By Farmers Weekly staff
EX-FARM milk prices are under pressure again, following Milk Marques decision to reduce indicative prices in an attempt to break the recent deadlock with the trade.
In the first selling round four weeks ago, dairy companies bid for just 25% of the April-September milk on offer. So, after discussions with buyers, the co-op has cut second-round prices by 0.7ppl.
The most popular Varying Supply contract is now valued at 20.5ppl, the same price achieved in last Augusts selling round. And two higher priced premium contracts, at 20.8p and 21.8ppl, are now 1p and 1.5ppl below that level.
If these contracts attract the same proportion of bids as last August, prices at the farm gate are likely to drop by about 0.2ppl, says Roger Metcalf of Agrifood Consultants.
But he believes prices are still too high to clear the market, given the recent strengthening of sterling and world oversupply of all dairy commodities.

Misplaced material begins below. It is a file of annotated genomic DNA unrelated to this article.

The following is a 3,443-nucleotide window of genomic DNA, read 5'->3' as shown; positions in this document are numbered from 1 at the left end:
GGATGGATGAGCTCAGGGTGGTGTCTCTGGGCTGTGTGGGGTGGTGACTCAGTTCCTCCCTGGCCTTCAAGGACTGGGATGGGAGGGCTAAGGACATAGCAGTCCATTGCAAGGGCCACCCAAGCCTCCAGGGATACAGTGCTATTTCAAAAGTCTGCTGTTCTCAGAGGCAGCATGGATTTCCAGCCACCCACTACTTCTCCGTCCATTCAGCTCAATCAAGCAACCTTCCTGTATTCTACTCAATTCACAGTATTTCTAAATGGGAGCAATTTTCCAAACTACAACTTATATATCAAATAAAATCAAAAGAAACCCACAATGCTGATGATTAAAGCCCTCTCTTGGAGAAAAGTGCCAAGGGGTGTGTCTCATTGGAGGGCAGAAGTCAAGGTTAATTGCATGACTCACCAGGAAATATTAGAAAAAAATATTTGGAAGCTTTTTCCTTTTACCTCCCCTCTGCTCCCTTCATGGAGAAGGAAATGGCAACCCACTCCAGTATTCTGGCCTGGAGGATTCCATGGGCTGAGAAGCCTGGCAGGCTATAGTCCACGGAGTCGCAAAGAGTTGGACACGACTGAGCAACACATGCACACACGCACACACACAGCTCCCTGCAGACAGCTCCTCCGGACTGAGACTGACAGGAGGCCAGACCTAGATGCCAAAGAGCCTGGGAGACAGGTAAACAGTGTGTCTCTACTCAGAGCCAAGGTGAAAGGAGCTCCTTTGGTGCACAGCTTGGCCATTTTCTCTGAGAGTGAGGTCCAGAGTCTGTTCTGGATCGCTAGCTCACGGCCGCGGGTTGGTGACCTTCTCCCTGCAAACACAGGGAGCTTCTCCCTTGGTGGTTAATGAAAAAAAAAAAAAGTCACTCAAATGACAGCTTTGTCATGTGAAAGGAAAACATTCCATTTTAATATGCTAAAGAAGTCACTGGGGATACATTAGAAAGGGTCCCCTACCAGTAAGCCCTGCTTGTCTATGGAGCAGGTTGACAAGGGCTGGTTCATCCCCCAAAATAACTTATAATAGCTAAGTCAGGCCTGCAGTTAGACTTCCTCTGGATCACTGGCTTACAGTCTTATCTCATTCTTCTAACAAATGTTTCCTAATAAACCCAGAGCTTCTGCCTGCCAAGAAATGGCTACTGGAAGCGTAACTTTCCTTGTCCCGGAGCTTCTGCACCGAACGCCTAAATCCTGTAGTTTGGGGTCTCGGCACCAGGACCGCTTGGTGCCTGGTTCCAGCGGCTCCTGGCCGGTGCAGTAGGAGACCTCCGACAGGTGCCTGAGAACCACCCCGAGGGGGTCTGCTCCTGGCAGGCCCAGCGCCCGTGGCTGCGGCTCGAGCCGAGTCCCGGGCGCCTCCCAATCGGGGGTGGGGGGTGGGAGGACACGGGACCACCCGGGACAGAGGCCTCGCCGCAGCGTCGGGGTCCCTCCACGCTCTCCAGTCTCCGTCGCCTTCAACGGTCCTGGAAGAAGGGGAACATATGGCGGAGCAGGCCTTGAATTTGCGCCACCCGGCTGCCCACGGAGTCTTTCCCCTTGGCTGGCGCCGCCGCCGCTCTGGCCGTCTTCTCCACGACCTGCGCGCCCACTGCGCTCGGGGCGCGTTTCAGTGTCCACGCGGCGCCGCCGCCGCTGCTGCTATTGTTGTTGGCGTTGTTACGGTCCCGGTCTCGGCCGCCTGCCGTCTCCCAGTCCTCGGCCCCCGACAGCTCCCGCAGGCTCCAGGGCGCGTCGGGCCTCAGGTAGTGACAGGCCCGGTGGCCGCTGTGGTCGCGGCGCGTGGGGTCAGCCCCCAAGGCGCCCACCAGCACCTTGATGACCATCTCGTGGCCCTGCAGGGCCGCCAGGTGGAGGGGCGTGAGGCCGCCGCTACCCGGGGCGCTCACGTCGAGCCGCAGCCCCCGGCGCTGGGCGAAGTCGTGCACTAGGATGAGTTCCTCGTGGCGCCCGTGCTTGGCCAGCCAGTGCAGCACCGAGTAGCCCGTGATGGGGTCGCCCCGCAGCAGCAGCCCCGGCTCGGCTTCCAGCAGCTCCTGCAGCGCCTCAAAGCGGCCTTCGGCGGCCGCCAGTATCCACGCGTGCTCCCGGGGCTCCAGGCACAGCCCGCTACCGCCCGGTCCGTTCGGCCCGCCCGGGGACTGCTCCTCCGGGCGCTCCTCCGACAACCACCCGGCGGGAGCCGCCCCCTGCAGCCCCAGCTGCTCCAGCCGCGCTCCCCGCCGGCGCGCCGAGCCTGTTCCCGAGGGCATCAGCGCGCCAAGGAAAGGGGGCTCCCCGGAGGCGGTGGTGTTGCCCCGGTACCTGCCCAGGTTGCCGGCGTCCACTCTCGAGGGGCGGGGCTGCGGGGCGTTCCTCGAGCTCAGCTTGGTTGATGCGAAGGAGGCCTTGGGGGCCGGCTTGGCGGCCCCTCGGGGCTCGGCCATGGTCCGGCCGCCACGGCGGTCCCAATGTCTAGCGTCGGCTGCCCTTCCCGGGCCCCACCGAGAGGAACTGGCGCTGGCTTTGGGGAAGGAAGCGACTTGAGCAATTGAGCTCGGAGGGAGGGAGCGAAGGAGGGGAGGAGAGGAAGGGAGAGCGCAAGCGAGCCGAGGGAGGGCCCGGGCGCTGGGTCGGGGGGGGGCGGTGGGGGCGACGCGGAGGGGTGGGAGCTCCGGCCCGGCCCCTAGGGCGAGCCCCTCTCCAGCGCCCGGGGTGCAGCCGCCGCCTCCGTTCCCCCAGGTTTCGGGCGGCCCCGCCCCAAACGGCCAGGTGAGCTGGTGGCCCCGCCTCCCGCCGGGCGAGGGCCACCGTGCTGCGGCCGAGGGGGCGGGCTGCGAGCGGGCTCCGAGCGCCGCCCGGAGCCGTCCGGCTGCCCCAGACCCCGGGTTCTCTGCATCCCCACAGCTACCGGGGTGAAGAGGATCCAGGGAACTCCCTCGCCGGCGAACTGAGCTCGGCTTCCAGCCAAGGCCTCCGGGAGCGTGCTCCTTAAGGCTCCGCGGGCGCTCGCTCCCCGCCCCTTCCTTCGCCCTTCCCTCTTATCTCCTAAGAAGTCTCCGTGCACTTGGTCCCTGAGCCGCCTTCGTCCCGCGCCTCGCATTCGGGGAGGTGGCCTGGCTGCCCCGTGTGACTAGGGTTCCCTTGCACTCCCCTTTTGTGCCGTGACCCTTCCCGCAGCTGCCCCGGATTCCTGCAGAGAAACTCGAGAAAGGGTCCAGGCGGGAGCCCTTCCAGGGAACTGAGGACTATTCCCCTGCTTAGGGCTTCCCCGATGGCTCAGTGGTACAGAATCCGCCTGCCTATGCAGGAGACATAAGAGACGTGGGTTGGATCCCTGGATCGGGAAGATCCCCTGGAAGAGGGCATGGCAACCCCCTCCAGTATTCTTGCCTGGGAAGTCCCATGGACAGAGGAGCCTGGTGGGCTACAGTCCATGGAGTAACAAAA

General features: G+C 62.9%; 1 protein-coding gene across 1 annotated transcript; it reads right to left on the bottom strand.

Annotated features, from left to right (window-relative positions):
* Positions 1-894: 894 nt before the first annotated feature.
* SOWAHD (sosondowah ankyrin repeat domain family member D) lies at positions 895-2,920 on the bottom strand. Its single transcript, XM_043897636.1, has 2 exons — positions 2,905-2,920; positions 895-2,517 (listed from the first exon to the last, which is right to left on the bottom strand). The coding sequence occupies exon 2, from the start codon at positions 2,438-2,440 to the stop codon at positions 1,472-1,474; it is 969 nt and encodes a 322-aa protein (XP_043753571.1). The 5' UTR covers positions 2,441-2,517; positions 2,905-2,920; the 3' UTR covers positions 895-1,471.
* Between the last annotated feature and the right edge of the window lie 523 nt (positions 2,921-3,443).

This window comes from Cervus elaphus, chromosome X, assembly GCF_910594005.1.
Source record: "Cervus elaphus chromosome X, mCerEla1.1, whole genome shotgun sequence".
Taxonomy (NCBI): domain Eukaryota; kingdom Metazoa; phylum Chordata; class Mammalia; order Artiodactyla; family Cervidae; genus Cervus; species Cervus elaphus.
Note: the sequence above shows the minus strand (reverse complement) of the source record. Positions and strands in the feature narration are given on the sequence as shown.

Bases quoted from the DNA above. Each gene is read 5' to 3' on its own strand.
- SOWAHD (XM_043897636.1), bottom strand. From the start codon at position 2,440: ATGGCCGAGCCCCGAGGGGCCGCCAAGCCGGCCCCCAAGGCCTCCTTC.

However, MM hopes that bidding patterns will change.
“While there is no getting away from the strength of sterling, our service levels are much improved for supply-led (cheaper) contracts and our market-led contracts are now highly competitive,” says managing director Paul Beswick.
Dairy Crest is blaming the latest MM prices and the strong pound for a cut in farm milk prices from April 1.
Values will fall by 0.8ppl if supply groups insist that DC sticks to its existing six-month price contract. This takes the price of a standard litre (4.1% butterfat and 3.25% protein) down to19.6ppl.
But groups opting for a new monthly price review face less of a cut, thought to be about 0.2-0.3ppl.
Meanwhile Express Dairies has acquired wholesale dairy and fresh food supplier Star Dairies Food Services and certain assets of Star Dairies International for a cash consideration of £2.7m. The move strengthens Expresss position in London.